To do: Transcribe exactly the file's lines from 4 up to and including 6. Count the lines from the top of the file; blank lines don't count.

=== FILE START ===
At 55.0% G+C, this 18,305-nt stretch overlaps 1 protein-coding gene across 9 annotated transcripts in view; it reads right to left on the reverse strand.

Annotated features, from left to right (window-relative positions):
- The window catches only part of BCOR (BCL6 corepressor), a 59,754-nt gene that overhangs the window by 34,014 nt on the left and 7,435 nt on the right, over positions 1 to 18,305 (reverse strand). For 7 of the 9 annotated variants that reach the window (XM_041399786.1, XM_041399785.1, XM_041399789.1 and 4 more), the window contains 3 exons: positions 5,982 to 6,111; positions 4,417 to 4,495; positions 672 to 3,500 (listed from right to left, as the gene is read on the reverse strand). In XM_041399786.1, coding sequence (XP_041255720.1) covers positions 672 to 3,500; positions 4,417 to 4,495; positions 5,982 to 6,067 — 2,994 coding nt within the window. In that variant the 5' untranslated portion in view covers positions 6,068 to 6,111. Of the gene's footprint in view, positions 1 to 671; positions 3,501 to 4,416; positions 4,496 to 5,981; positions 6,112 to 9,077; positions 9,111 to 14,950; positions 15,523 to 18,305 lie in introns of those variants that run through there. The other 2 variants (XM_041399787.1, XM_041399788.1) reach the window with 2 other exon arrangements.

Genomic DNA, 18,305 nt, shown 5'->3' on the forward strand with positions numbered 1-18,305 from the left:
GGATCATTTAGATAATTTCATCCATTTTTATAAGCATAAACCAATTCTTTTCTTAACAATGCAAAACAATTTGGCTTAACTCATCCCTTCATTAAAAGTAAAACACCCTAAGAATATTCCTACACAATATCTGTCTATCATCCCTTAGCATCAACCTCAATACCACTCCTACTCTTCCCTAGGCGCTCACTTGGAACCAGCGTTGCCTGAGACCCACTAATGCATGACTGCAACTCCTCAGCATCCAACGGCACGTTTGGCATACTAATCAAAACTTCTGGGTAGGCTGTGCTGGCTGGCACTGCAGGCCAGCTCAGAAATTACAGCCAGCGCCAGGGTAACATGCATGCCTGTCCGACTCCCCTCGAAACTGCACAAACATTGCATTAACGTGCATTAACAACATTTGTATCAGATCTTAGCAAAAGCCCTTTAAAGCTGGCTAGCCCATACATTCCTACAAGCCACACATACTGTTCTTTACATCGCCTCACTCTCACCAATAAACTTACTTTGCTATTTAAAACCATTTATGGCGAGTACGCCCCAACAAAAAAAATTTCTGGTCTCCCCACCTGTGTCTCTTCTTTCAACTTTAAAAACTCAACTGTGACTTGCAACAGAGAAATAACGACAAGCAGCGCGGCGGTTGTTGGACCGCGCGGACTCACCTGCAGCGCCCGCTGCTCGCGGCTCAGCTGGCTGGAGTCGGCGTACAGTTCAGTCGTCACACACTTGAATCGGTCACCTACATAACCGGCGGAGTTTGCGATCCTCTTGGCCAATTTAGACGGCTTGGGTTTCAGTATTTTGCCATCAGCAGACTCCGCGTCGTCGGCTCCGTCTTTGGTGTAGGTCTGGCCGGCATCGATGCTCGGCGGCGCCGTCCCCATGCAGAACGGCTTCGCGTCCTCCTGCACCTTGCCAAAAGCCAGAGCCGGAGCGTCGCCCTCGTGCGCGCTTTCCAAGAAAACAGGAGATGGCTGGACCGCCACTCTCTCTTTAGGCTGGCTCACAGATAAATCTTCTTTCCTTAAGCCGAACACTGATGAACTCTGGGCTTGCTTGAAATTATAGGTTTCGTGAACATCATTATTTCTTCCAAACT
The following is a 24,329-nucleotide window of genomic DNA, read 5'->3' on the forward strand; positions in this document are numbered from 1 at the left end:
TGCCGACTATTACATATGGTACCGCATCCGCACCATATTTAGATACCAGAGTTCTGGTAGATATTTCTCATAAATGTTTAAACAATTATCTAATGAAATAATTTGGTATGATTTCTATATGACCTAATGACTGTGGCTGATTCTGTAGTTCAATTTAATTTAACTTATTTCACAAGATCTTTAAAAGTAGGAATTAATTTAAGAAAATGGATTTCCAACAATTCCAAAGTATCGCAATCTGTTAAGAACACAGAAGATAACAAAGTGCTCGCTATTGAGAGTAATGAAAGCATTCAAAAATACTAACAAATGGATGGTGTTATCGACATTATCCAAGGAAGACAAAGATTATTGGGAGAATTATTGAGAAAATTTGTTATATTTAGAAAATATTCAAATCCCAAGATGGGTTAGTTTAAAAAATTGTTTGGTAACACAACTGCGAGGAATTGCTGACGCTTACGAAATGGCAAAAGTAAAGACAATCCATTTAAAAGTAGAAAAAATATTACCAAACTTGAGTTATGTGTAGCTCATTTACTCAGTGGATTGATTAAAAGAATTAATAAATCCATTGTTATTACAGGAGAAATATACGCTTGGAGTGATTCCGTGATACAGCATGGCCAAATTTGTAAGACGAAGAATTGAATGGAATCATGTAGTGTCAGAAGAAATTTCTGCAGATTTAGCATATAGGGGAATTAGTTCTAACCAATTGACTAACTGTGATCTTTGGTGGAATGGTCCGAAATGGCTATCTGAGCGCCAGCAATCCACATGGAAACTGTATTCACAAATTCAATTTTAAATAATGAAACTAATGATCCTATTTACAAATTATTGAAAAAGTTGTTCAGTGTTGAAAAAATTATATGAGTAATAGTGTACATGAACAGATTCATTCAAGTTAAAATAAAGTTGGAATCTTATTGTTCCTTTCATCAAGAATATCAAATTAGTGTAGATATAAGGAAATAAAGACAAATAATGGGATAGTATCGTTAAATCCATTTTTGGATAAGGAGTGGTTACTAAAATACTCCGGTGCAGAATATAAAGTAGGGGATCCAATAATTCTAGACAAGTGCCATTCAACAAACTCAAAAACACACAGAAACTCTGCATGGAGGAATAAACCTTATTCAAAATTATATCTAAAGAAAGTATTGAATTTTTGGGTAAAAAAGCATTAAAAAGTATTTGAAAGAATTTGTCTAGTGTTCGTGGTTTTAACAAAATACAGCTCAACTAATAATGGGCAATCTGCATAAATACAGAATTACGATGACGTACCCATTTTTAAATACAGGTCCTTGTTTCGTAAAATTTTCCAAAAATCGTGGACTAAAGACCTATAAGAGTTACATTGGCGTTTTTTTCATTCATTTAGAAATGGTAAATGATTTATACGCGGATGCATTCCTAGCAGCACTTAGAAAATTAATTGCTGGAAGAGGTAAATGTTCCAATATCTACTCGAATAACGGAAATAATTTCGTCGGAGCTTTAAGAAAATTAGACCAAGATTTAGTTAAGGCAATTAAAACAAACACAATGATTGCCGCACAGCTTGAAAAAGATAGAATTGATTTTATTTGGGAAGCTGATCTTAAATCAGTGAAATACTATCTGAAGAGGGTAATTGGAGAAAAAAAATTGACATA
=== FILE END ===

Genomic DNA, 18,305 nt, shown 5'->3' on the forward strand with positions numbered 1-18,305 from the left:
GGATCATTTAGATAATTTCATCCATTTTTATAAGCATAAACCAATTCTTTTCTTAACAATGCAAAACAATTTGGCTTAACTCATCCCTTCATTAAAAGTAAAACACCCTAAGAATATTCCTACACAATATCTGTCTATCATCCCTTAGCATCAACCTCAATACCACTCCTACTCTTCCCTAGGCGCTCACTTGGAACCAGCGTTGCCTGAGACCCACTAATGCATGACTGCAACTCCTCAGCATCCAACGGCACGTTTGGCATACTAATCAAAACTTCTGGGTAGGCTGTGCTGGCTGGCACTGCAGGCCAGCTCAGAAATTACAGCCAGCGCCAGGGTAACATGCATGCCTGTCCGACTCCCCTCGAAACTGCACAAACATTGCATTAACGTGCATTAACAACATTTGTATCAGATCTTAGCAAAAGCCCTTTAAAGCTGGCTAGCCCATACATTCCTACAAGCCACACATACTGTTCTTTACATCGCCTCACTCTCACCAATAAACTTACTTTGCTATTTAAAACCATTTATGGCGAGTACGCCCCAACAAAAAAAATTTCTGGTCTCCCCACCTGTGTCTCTTCTTTCAACTTTAAAAACTCAACTGTGACTTGCAACAGAGAAATAACGACAAGCAGCGCGGCGGTTGTTGGACCGCGCGGACTCACCTGCAGCGCCCGCTGCTCGCGGCTCAGCTGGCTGGAGTCGGCGTACAGTTCAGTCGTCACACACTTGAATCGGTCACCTACATAACCGGCGGAGTTTGCGATCCTCTTGGCCAATTTAGACGGCTTGGGTTTCAGTATTTTGCCATCAGCAGACTCCGCGTCGTCGGCTCCGTCTTTGGTGTAGGTCTGGCCGGCATCGATGCTCGGCGGCGCCGTCCCCATGCAGAACGGCTTCGCGTCCTCCTGCACCTTGCCAAAAGCCAGAGCCGGAGCGTCGCCCTCGTGCGCGCTTTCCAAGAAAACAGGAGATGGCTGGACCGCCACTCTCTCTTTAGGCTGGCTCACAGATAAATCTTCTTTCCTTAAGCCGAACACTGATGAACTCTGGGCTTGCTTGAAATTATAGGTTTCGTGAACATCATTATTTCTTCCAAACT
The following is a 24,329-nucleotide window of genomic DNA, read 5'->3' on the forward strand; positions in this document are numbered from 1 at the left end: